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Approaches to ‘Modelling’ as a strategy for teacher educators. Challenging current conceptions and practice Pete Boyd University of Cumbria [email protected] Teacher Education. Seeking to integrate formal and workplace learning ‘Learning to teach’ and ‘teaching to learn’

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Approaches to ‘Modelling’ as a strategy for teacher educators

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Approaches to modelling as a strategy for teacher educators l.jpg

Approaches to ‘Modelling’ as a strategy for teacher educators

Challenging current conceptions and practice

Pete Boyd University of Cumbria

[email protected]


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Teacher Education

Seeking to integrate formal and workplace learning

‘Learning to teach’ and ‘teaching to learn’

(Loughran 2006)

Student as teacher and learner (think critically, question practice and explore new principles)

(Taylor 2008)


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Situated Learning

‘Transfer of Learning’: an inadequate metaphor

‘Becoming, within a transitional process of boundary-crossing’ (Hager & Hodkinson 2009)

Student teachers need to learn to think like a teacher…to see teaching from the perspective of the learners


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Complex knowledge and pedagogy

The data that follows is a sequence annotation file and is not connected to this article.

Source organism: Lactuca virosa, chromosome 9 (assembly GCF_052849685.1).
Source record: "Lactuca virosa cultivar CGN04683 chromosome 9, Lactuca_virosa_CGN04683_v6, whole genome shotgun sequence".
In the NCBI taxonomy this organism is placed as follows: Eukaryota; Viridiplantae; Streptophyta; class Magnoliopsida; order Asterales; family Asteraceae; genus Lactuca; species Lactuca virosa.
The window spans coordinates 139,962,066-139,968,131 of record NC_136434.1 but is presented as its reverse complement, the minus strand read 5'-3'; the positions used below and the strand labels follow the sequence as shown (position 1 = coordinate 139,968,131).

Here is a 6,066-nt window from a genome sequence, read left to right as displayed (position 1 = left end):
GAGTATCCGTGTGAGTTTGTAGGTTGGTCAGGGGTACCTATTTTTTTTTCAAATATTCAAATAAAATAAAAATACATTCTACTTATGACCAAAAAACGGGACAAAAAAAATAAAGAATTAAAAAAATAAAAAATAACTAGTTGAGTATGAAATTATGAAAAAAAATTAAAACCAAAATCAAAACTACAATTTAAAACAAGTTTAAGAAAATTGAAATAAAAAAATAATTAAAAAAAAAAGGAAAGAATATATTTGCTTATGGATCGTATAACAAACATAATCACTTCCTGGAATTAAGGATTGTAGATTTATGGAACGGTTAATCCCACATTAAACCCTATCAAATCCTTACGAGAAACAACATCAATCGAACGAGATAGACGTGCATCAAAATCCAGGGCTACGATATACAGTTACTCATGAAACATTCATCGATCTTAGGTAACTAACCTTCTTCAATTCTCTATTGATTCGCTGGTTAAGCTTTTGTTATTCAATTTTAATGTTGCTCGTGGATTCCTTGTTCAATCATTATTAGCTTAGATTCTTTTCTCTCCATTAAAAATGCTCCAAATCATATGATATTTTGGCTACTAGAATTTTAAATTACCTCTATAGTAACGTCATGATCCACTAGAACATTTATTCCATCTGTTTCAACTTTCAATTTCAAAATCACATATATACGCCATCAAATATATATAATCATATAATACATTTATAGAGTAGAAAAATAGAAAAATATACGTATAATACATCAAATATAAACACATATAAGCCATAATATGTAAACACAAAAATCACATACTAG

Teacher knowledge as complex

Learning to teach and teaching to learn

Layers - overlapping purposes in formal sessions

Need for a shared language within a programme


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Modelling: ‘How I teach is the message’

Stage 1: Implicit modelling of strategies and values, congruent teaching

Stage 2: Explicit modelling of reflective learning and change in practice

Stage 3: Linking practical wisdom to abstract theory

Stage 4: Reconstruction by student teachers

(Wood & Geddis, 1999; Loughran & Berry 2005;

Willemse et al. 2005; Russell 2007; Swennen et al. 2008)


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Questioning Modelling

Does modelling support the ‘learning to learn’ of student teachers?

How would student teachers respond to a consistent approach to modelling across a programme?

Do the workplace contexts of teacher educators make the vulnerability caused by modelling too risky?


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Modelling: a boundary crossing tool

Learning to teach: becoming a learner

Modelling – develops learning to think like a teacher, including experientially understanding the learners’ perspective

Teaching to learn: becoming a teacher


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Taylor’s conceptions of learning to teach: student teachers / university teacher educators / school based mentors

Cascading expertise (transmission – focuses on teaching students to know how to teach)

Enabling students growth as a teacher (apprenticeship – student tutor interaction – nurturing student’s growth as a teacher)

Developing student teaching (facilitating understandings – enabling students to become competent teachers by emulation of experts but adapted by the individual student)

Student as teacher and learner (focuses in a holistic way on student learning – enabling student teachers to think critically and originally, question existing practices and explore new principles – this has resonance with Loughran’s learning to teach and teaching to learn)

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